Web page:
1847  For this enterprise most of the regular regiments were withdrawn from the Rio Grande; and General Taylor, the hero of Palo Alto and Monterey, was left with a small army, composed principally of volunteers, to hold the conquered provinces. Scott’s troops assembled in the first instance at Tampico. The transports, eighty in number, having embarked their freight, were directed to rendezvous in the road stead of Lobos, one hundred and twenty miles north of Vera Cruz; and when the whole had assembled, the fleet set sail for Los Sacrificios, the island where Cortez had landed in 1520, three miles south of the city. The army of invasion, in which the First Regiment of Artillery was included, consisted of 13,000 men.

March 9  On the morning of March 9 the sun shone propitiously on the expedition. The surf-boats, each holding from seventy to eighty men, were quickly arrayed in line. Then, dashing forward simultaneously, with the strains of martial music sweeping over the smooth waters of the bay, they neared the shore. The landing was covered by seven armed vessels, and as the boats touched the beach the foremost men leaped into the water and ran up the sandy shore. In one hour General Worth’s division, numbering 4,500 men, was disembarked; and by the same precise arrangements the whole army was landed in six hours without accident or confusion. To the astonishment of the Americans the enemy offered no resistance, and the troops bivouacked in line of battle on the beach.

Little more than a mile north, across a waste of sand-hills, rose the white walls of Vera Cruz. The city was held by 4,000 men, and its armament was formidable. The troops, however, but partially organised, were incapable of operations in the open field. The garrison had not been reinforced. Santa Anna, on learning that the American army on the Rio Grande had been reduced, had acted with


commendable promptitude. Collecting all the troops that were available he had marched northwards, expecting, doubtless, to overwhelm Taylor and still to be in time to prevent Scott from seizing a good harbour. But distance was against him, and his precautions were inadequate. Even if he defeated Taylor, he would have to march more than a thousand miles to encounter Scott, and Vera Cruz was ill provided for a siege. It was difficult, it is true, for the Mexican general to anticipate the point at which the Americans would disembark. An army that moves by sea possesses the advantage that its movements are completely veiled. But Vera Cruz was decidedly the most probable objective of the invaders, and, had it been made secure, the venture of the Americans would have been rendered hazardous. As it was, with Santa Anna’s army far away, the reduction of the fortress presented little difficulty. An immediate assault would in all likelihood have proved successful. Scott, however, decided on a regular siege. His army was small, and a march on the capital was in prospect. The Government grudged both men and money, and an assault would have cost more lives than could well be spared. On March 18 the trenches were completed. Four days later, sufficient heavy ordnance having been landed, the bombardment was begun.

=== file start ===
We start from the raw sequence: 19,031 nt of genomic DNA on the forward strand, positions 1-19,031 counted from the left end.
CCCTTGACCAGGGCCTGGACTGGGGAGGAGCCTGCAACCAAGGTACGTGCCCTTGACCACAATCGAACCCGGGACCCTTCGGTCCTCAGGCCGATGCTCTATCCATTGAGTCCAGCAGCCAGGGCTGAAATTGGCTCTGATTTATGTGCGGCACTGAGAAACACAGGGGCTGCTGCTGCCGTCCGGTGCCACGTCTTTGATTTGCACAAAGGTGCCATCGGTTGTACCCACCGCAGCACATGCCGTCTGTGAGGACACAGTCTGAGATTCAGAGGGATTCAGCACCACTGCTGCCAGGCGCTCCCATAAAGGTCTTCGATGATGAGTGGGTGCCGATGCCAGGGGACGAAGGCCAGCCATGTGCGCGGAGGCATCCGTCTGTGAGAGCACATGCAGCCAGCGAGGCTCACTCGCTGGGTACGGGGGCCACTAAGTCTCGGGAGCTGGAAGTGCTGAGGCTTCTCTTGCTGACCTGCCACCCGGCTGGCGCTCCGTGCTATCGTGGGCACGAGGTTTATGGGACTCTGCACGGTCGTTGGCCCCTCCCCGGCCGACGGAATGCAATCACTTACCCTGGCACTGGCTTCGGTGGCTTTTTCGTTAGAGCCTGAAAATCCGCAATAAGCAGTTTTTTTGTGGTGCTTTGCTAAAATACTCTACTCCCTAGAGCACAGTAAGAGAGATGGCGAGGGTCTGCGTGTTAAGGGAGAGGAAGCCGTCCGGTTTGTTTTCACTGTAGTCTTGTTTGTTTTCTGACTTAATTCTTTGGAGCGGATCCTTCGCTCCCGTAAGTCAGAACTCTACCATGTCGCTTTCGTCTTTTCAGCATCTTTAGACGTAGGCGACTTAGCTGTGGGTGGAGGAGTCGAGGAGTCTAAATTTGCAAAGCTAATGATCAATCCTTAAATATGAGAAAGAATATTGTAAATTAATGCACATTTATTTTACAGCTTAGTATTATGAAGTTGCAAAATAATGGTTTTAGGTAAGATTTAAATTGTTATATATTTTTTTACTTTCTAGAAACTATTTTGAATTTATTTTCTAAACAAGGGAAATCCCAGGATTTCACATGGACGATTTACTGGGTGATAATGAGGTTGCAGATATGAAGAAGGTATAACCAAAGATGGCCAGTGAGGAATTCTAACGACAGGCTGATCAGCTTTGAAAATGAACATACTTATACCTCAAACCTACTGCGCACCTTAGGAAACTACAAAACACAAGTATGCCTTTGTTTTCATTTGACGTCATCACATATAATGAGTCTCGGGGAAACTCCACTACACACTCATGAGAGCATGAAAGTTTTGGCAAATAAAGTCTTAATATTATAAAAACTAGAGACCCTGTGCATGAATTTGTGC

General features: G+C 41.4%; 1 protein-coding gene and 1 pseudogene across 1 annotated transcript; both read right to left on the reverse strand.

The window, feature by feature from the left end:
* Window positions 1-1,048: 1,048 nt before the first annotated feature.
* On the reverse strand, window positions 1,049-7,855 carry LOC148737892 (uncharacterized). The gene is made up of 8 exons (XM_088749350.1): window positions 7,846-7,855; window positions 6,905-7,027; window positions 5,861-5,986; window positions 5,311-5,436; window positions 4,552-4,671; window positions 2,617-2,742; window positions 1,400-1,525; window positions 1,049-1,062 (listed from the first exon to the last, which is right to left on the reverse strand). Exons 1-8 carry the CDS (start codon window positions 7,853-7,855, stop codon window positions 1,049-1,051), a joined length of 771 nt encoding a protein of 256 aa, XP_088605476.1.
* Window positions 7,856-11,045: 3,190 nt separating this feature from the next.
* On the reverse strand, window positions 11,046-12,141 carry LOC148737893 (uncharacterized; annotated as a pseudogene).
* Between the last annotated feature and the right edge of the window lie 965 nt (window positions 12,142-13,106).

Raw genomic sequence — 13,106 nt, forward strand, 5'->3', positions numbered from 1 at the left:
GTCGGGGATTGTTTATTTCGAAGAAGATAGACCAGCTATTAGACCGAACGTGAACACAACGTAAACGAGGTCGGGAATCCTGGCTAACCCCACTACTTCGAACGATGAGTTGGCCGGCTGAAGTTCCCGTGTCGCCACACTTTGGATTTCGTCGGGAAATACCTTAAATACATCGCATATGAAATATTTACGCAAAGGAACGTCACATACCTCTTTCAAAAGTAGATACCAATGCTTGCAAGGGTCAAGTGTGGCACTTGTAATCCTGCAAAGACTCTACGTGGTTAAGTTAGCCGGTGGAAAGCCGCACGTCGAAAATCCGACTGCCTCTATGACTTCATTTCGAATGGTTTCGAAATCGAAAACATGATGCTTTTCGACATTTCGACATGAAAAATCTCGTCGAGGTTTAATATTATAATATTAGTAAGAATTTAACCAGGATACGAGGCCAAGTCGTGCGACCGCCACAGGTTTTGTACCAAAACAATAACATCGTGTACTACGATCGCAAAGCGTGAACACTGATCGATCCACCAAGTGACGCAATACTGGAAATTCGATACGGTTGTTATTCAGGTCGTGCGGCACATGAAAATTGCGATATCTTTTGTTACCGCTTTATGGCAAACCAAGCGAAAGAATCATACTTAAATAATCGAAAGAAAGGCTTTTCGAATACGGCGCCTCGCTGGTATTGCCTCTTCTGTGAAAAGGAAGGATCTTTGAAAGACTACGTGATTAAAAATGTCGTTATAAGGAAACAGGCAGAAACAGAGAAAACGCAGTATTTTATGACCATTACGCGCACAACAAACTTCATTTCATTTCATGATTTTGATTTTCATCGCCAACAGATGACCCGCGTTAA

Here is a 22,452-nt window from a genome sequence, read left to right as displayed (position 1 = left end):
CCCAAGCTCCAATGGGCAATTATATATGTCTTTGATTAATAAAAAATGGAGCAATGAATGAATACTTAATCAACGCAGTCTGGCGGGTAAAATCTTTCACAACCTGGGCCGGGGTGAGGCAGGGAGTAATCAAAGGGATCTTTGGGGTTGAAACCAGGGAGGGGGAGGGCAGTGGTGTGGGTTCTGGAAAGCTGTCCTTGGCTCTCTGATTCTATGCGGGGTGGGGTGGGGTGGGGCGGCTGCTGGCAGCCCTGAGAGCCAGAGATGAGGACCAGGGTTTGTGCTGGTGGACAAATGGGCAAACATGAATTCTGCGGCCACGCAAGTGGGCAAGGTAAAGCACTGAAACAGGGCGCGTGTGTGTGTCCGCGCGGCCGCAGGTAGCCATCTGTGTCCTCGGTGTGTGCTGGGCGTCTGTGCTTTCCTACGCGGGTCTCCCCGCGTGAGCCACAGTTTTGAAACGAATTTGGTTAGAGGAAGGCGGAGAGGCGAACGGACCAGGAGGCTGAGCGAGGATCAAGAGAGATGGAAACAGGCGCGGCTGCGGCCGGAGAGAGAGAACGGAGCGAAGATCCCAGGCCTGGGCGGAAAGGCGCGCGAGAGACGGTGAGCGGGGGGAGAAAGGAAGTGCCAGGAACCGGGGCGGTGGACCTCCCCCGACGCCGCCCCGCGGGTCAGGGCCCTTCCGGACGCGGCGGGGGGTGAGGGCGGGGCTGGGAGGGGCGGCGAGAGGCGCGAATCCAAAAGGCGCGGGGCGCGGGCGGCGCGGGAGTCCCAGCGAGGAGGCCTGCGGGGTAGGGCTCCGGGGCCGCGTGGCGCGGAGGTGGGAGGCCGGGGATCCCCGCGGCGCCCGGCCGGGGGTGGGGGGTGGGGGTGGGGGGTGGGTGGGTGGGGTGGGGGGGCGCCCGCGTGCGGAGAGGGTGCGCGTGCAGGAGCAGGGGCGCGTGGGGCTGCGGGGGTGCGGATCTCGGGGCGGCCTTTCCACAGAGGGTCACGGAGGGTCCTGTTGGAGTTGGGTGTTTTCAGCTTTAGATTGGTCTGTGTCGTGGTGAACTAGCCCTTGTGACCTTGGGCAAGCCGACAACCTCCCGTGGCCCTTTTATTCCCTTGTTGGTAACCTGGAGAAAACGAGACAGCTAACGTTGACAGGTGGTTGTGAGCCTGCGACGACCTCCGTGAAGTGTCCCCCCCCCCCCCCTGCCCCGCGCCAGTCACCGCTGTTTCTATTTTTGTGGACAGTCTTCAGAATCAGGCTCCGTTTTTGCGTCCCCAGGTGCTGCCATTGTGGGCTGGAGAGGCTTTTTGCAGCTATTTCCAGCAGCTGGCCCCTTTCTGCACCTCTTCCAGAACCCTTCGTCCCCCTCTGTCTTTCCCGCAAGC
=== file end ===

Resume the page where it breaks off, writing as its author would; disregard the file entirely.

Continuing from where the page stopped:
March 27   On the 27th the town surrendered; the garrison laid down their arms, and 400 cannon, many of large calibre, fell into the hands of the Americans.

The fall of Vera Cruz was brought about by the heavy artillery, aided by the sailors, and the First Regiment was continuously engaged. The Mexican fire, notwithstanding their array of guns, was comparatively harmless. The garrison attempted no sortie; and only 64 of the investing force were killed or wounded. Nevertheless, Jackson's behaviour under fire attracted notice, and a few months later he was promoted to first lieutenant “for gallant and meritorious conduct at the siege of Vera Cruz.”1

1  He had been promoted second lieutenant on March 3. Records of the First Regiment of Artillery.


Scott had now secured an admirable line of operations; but the projected march upon the city of Mexico was a far more arduous undertaking than the capture of the port. The ancient capital of Montezuma stands high above the sea. The famous valley which surrounds it is embosomed in the heart of a vast plateau, and the roads which lead to this lofty region wind by steep gradients over successive ranges of rugged and precipitous mountains. Between Vera Cruz and the upland lies a level plain, sixty miles broad, and covered with tropical forest. Had it been possible to follow up the initial victory by a rapid advance, Cerro Gordo, the first, and the most difficult, of the mountain passes, might have been occupied without a blow. Santa Anna, defeated by Taylor at Buena Vista, but returning hot foot to block Scott’s path, was still distant, and Cerro Gordo was undefended. But the progress of the Americans was arrested by the difficulties inherent in all maritime expeditions.